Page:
Artificial intelligence for dementia prevention: EU funding for Norwegian coordinated project
AI-Mind is a 5-year project funded by Horizon 2020, with the goal of facilitating a paradigm shift in clinical practice, is starting on March 1, 2021. AI-Mind will create intelligent digital tools for screening of brain connectivity and dementia risk estimation in people affected by mild cognitive impairment.
Ira Haraldsen's research group at Oslo University Hospital. Ira Haraldsen to the right. The AI-Mind project has fifteen project partners from eight European countries including academic institutions, medical centres, SMEs and patient organisations (Photo: Oslo University Hospital).
Ira Haraldsen at Oslo University Hospital is leading the project. The Centre for Digital Life Norway has supported the application process, with support from CLAIRE and NORA.
This is a great example of how NORA works. NORA was contacted by Ira Haraldsen and Centre for Digital Life Norway in order to facilitate contact with national and international AI researchers and research groups that could contribute to this project. By using our network, we were able to identify several relevant research groups that joined the project. Good teamwork and excellent leadership by Haraldsen has contributed to the EU funding, and we believe this project will be a success, says CEO of NORA, Klas H. Pettersen.
During its lifecycle, two new artificial intelligence-based digital tools will be developed by AI-Mind. The AI-Mind Connector will identify dysfunctional brain networks, and the AI-Mind Predictor will assess dementia risk using data from the Connector, advanced cognitive tests, and genetic biomarkers. These two tools will be integrated into an intelligent diagnostics platform to identify both brain network disturbances and dementia risk, creating personalized patient reports for further intervention recommendations.
Dementia affects tens of million worldwide
Currently, there are over 50 million people living with dementia across the globe. By 2030 we can expect that number to reach 82 million. Besides time-consuming patient investigations with low discriminative power for dementia risk, current treatment options focus on late symptom management. This has numerous implications in terms of familial, medical, and care costs.
Delaying the decline dementia causes will significantly reduce the overall medical and social costs for patients and lessen the pressure on insurance companies and healthcare systems. Studies have consistently shown that the average medical, non-medical, and indirect costs for individuals with dementia are higher compared to those without dementia. Many underestimate the overall economic burden of dementia as many non-trivial components of costs, such as direct non-medical costs and indirect costs, are not included in the cost estimates.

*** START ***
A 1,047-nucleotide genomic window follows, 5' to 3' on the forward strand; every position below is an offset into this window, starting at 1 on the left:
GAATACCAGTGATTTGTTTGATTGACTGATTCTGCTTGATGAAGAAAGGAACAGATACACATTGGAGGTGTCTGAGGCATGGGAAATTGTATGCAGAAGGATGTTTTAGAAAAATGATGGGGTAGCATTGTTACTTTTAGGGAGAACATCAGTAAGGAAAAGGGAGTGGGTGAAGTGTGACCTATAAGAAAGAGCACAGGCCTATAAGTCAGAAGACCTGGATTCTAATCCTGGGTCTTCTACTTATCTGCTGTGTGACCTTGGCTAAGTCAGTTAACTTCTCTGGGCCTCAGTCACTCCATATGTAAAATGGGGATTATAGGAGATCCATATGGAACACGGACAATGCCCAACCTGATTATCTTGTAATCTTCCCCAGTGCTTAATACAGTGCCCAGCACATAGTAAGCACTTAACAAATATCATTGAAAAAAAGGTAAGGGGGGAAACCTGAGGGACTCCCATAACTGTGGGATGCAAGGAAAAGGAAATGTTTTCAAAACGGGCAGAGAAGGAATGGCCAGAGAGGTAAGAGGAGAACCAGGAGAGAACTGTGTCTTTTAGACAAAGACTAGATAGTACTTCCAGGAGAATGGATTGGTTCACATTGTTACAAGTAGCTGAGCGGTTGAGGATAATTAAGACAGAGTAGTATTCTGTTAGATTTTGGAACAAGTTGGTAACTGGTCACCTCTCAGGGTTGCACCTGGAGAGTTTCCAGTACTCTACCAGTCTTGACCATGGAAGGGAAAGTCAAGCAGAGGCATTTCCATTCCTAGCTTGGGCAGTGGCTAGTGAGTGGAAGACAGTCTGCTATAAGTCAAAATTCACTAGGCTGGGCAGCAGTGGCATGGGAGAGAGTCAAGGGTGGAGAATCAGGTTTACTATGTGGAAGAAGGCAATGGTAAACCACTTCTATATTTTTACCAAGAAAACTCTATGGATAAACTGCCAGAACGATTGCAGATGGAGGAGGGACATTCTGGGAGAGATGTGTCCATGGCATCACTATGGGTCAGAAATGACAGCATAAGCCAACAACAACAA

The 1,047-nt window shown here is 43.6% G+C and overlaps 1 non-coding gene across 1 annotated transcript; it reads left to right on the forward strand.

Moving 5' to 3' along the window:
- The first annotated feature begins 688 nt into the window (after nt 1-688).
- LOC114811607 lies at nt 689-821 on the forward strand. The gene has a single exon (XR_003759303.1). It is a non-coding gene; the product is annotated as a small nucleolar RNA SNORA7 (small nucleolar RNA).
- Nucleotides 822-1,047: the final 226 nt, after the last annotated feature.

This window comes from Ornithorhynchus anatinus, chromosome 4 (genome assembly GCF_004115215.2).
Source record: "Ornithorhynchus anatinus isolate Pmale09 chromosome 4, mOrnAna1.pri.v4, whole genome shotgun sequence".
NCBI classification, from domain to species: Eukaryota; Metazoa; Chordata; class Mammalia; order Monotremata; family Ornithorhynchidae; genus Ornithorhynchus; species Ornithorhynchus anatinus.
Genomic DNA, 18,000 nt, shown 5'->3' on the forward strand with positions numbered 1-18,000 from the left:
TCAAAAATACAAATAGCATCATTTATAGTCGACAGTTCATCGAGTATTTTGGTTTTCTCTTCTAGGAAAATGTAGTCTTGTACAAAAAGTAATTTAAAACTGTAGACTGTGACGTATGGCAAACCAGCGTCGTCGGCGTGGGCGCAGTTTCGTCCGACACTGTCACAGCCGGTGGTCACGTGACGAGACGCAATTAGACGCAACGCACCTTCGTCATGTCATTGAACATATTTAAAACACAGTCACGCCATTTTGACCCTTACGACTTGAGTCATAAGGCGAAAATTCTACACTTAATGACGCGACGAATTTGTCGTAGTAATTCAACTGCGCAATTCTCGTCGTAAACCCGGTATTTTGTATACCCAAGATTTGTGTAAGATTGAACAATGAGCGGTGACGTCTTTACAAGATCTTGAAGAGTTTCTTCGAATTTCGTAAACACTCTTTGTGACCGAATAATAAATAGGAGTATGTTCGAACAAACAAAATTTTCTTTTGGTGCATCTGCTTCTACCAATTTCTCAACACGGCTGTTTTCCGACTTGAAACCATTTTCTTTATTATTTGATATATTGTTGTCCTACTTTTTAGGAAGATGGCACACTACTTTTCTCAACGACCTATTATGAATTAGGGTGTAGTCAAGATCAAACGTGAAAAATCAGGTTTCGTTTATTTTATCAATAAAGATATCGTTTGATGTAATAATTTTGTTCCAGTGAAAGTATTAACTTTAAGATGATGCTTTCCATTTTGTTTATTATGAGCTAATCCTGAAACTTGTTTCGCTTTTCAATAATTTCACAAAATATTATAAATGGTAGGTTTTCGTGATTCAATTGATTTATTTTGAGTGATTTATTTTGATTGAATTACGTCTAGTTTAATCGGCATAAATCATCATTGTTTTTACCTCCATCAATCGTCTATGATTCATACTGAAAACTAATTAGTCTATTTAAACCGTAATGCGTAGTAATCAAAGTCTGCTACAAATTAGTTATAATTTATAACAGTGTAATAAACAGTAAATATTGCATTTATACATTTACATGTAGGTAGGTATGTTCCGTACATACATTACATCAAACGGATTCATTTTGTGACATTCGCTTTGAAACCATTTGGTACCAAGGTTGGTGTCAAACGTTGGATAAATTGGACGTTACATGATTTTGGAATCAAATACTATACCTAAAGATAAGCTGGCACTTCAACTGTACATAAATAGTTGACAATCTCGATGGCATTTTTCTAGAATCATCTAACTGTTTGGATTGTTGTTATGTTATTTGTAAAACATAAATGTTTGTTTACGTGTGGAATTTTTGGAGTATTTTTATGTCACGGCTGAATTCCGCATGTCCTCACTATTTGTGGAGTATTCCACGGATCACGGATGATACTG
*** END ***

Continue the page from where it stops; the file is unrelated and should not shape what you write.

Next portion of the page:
AI-Mind enables earlier preventative therapies
The risk of dementia can be reduced by adopting healthy lifestyle habits and managing treatable conditions such as diabetes and high blood pressure. Thanks to the AI-Mind tools, the time to make a diagnosis, which can take several years with current technologies, could be reduced to only one week. This gives doctors and patients a window for preventive interventions, therapies, and rehabilitation measures early in the course of the disease.
With the currently available technology, many patients receive their diagnosis only after the onset of dementia. As a consequence, there might not be the opportunity to start preventive therapies. For people with mild cognitive impairment (MCI), the dementia risk is almost 30% higher than unaffected individuals. Therefore, we need effective diagnostic tools for early dementia risk assessment and intervention for people with MCI.
The doctor’s new best friend: AI
What are now complex, labour-intensive, costly, and poorly predictive screening methods for mild cognitive impairment (MCI) shall be replaced by automated diagnostic screening tools. These are driven by artificial intelligence to address the urgent need for early accurate diagnosis and risk prediction.
The Norwegian coordinated AI-Mind project has received substantial funding from the European Union’s Horizon 2020 research and innovation program under grant agreement No 964220. AI-Mind is a five-year Research and Innovation Action (RIA) that officially starts in March 2021, with a budget of EUR14 million.
Fifteen project partners, from eight European countries, including academic institutions, medical centres, SMEs and patient organizations, make up the AI-Mind consortium: Tallinn University from Estonia, Aalto University and Helsinki University Hospital from Finland, Oslo University Hospital, BrainSymph AS, DNV-GL, and Oslo Metropolitan University from Norway, Scientific Institute for Research, Hospitalization and Healthcare, San Raffaele Pisana, Neuroconnect Srl, Università Cattolica del Sacro Cuore from Italy, Radboud University Medical Center from the Netherlands, Alzheimer Europe from Luxembourg, Complutense University of Madrid (and Universidad Politécnica de Madrid as third party) and Lurtis Rules from Spain, and accelopment Schweiz AG from Switzerland.
Follow the progress of AI-Mind on www.ai-mind.eu to learn about new developments and keep up on project related workshops and events.